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Vanguard is a large provider of investment products, and is most known for inventing index funds, which make up a large proportion of its product offering. It has been possible to buy Vanguard funds for many years in the UK, but in 2017 Vanguard launched its own online platform over here, allowing investors to buy Vanguard funds at very competitive rates.
To understand why the launch was a big deal, you have to understand the fees of other online investment platforms. Typically there is a combination of the following:
When you have a Vanguard account, trading feeds are low, or even free. If you're buying an ETF, you have two options:
If buying at the next trading point, there are no charges for the transaction. Let's say you make a purchase in the morning, the transaction should go through by mid afternoon. Since you don't have complete control over when the transaction happens, the price you end up paying can end up varying from the price you saw when making the purchase. Except for under very volatile market conditions, the variation is likely to be small.
If buying at the current market price, you pay £7.50 for the transaction. I've personally never done this, but I can imagine that someone investing a large lump sum may want a guaranteed price before committing to buying.
When you buy a Vanguard fund, the initial buy in is typically £500. After that, you can top up your investment by any amount you choose (assuming it's at least enough to buy one share in the case of ETFs). Being able to drip feed relatively small amounts in at a time, without incurring fees, is a huge benefit.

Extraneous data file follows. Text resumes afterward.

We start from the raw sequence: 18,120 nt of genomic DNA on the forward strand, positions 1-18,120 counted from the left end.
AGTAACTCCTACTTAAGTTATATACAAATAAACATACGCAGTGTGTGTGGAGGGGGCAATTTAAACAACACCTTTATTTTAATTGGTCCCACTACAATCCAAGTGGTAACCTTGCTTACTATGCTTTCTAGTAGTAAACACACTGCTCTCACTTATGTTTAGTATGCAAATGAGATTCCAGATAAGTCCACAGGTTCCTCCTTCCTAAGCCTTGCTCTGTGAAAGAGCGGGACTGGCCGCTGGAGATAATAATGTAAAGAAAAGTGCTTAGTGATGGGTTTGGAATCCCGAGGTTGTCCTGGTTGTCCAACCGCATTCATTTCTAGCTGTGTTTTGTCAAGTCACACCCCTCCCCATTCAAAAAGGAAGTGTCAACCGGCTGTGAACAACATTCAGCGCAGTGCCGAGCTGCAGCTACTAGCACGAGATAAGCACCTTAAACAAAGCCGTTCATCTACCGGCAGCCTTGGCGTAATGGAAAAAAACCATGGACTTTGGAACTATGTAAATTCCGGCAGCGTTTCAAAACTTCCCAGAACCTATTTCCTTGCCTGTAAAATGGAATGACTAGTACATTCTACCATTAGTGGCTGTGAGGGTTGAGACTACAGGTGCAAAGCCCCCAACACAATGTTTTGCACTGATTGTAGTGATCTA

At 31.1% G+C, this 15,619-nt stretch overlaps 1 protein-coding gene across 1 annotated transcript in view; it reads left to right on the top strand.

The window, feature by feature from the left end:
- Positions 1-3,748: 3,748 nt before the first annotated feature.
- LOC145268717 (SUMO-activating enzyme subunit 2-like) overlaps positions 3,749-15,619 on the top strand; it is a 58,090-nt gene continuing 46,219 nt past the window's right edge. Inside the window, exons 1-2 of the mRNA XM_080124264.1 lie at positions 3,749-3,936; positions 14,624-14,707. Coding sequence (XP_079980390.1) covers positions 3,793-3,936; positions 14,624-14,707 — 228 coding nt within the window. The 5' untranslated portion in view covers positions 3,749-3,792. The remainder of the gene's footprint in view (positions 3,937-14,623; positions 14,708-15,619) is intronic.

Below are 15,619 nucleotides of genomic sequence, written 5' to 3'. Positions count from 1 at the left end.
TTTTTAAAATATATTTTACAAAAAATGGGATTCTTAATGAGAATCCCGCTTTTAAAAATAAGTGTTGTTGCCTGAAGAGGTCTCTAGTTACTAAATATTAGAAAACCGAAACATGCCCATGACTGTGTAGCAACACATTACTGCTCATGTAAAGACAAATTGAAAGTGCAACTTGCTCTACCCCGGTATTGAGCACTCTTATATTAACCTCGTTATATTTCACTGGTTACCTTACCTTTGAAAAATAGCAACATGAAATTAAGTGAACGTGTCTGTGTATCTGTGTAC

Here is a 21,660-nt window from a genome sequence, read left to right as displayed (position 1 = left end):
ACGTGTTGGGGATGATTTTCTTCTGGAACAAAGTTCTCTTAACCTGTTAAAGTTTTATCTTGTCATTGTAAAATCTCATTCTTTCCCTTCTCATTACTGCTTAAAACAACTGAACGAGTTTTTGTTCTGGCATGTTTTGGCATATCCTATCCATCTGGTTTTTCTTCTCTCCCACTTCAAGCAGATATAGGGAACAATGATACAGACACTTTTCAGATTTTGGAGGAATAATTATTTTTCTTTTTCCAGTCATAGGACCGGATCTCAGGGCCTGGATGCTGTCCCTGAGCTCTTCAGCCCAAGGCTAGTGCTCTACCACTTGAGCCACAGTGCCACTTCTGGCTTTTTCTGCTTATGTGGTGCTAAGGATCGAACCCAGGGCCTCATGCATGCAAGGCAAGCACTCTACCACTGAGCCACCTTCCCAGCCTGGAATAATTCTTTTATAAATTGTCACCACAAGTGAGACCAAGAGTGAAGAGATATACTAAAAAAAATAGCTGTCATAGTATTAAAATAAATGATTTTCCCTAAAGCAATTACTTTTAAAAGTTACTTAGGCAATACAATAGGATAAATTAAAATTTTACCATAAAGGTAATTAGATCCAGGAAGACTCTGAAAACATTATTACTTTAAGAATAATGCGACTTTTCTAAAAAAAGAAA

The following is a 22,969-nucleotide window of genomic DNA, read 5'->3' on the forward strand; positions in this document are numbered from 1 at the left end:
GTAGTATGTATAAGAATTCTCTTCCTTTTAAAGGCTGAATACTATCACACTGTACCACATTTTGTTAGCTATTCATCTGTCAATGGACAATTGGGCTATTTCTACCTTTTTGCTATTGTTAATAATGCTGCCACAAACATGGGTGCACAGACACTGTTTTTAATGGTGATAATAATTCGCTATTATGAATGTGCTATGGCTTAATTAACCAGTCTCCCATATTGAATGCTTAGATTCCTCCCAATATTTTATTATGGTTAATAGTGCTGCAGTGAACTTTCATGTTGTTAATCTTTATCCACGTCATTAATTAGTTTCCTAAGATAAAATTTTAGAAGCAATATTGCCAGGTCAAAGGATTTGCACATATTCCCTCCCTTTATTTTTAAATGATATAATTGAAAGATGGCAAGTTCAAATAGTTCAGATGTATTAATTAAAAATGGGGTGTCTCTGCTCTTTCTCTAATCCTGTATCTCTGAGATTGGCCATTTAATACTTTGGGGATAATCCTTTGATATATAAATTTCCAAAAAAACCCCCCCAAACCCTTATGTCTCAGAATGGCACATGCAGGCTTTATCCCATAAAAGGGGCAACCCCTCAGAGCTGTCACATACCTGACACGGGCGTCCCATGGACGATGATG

I routinely invest small amounts into Vanguard funds. Imagine you have £1,500 to invest. Rather than investing one lump sum, you can do the following, without incurring any additional fees:
Of course, the interval you choose to drip feed your cash in is up to you. This is a well known principle known as dollar cost averaging. If you invested £1,500 on day 1, and the market immediately tanked, you'd have large losses. By investing over time, you get the average price, which should help ride out any large volatility in the market, and can help you assess your investment's performance before putting more money in.
As well as the low transaction fees, the platform fees are also reasonable. As of April 2020, the fee is 0.15% of the value of your investments. Even if you just invested in bonds, you'll still make a better return than most cash ISAs, even after the fees.
In other articles, we'll discuss Vanguard in more detail, and will cover some of the investment products they offer.